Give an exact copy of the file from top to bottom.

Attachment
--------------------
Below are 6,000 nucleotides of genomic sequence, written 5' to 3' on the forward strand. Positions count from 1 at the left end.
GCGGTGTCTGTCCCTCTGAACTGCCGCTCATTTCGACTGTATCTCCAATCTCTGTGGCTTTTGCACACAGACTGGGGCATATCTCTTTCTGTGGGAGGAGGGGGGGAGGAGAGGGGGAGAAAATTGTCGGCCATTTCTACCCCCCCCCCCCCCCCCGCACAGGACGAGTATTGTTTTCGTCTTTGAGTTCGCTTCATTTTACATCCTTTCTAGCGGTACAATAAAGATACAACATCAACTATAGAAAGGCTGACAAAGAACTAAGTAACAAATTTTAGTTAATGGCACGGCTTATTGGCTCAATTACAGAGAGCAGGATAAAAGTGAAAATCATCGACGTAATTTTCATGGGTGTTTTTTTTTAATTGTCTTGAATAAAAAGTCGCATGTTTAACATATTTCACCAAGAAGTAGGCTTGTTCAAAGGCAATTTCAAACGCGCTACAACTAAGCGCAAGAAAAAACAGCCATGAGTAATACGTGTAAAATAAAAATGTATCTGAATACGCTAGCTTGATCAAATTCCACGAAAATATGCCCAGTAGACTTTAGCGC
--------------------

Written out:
Below are 6,000 nucleotides of genomic sequence, written 5' to 3' on the forward strand. Positions count from 1 at the left end.
GCGGTGTCTGTCCCTCTGAACTGCCGCTCATTTCGACTGTATCTCCAATCTCTGTGGCTTTTGCACACAGACTGGGGCATATCTCTTTCTGTGGGAGGAGGGGGGGAGGAGAGGGGGAGAAAATTGTCGGCCATTTCTACCCCCCCCCCCCCCCCCGCACAGGACGAGTATTGTTTTCGTCTTTGAGTTCGCTTCATTTTACATCCTTTCTAGCGGTACAATAAAGATACAACATCAACTATAGAAAGGCTGACAAAGAACTAAGTAACAAATTTTAGTTAATGGCACGGCTTATTGGCTCAATTACAGAGAGCAGGATAAAAGTGAAAATCATCGACGTAATTTTCATGGGTGTTTTTTTTTAATTGTCTTGAATAAAAAGTCGCATGTTTAACATATTTCACCAAGAAGTAGGCTTGTTCAAAGGCAATTTCAAACGCGCTACAACTAAGCGCAAGAAAAAACAGCCATGAGTAATACGTGTAAAATAAAAATGTATCTGAATACGCTAGCTTGATCAAATTCCACGAAAATATGCCCAGTAGACTTTAGCGC